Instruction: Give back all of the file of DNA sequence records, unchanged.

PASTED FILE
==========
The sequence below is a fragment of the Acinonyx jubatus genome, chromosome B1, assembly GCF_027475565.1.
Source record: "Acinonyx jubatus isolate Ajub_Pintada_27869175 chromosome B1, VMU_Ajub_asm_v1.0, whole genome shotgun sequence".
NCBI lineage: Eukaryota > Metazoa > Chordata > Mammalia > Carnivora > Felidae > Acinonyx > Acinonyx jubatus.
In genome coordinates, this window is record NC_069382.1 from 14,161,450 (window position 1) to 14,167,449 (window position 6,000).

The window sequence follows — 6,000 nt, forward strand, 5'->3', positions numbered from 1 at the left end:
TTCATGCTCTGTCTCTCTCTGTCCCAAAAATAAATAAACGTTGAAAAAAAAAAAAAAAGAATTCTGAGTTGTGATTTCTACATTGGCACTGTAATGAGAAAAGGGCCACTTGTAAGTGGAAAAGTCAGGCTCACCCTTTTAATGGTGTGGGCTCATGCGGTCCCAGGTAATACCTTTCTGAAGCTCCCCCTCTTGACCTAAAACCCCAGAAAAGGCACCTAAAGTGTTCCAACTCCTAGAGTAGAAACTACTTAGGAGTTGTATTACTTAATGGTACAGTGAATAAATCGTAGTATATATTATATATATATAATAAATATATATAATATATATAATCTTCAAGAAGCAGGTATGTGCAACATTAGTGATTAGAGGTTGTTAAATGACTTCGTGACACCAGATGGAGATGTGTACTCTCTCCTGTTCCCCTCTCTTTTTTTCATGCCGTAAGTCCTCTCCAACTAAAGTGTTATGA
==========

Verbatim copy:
The sequence below is a fragment of the Acinonyx jubatus genome, chromosome B1, assembly GCF_027475565.1.
Source record: "Acinonyx jubatus isolate Ajub_Pintada_27869175 chromosome B1, VMU_Ajub_asm_v1.0, whole genome shotgun sequence".
NCBI lineage: Eukaryota > Metazoa > Chordata > Mammalia > Carnivora > Felidae > Acinonyx > Acinonyx jubatus.
In genome coordinates, this window is record NC_069382.1 from 14,161,450 (window position 1) to 14,167,449 (window position 6,000).

The window sequence follows — 6,000 nt, forward strand, 5'->3', positions numbered from 1 at the left end:
TTCATGCTCTGTCTCTCTCTGTCCCAAAAATAAATAAACGTTGAAAAAAAAAAAAAAAGAATTCTGAGTTGTGATTTCTACATTGGCACTGTAATGAGAAAAGGGCCACTTGTAAGTGGAAAAGTCAGGCTCACCCTTTTAATGGTGTGGGCTCATGCGGTCCCAGGTAATACCTTTCTGAAGCTCCCCCTCTTGACCTAAAACCCCAGAAAAGGCACCTAAAGTGTTCCAACTCCTAGAGTAGAAACTACTTAGGAGTTGTATTACTTAATGGTACAGTGAATAAATCGTAGTATATATTATATATATATAATAAATATATATAATATATATAATCTTCAAGAAGCAGGTATGTGCAACATTAGTGATTAGAGGTTGTTAAATGACTTCGTGACACCAGATGGAGATGTGTACTCTCTCCTGTTCCCCTCTCTTTTTTTCATGCCGTAAGTCCTCTCCAACTAAAGTGTTATGA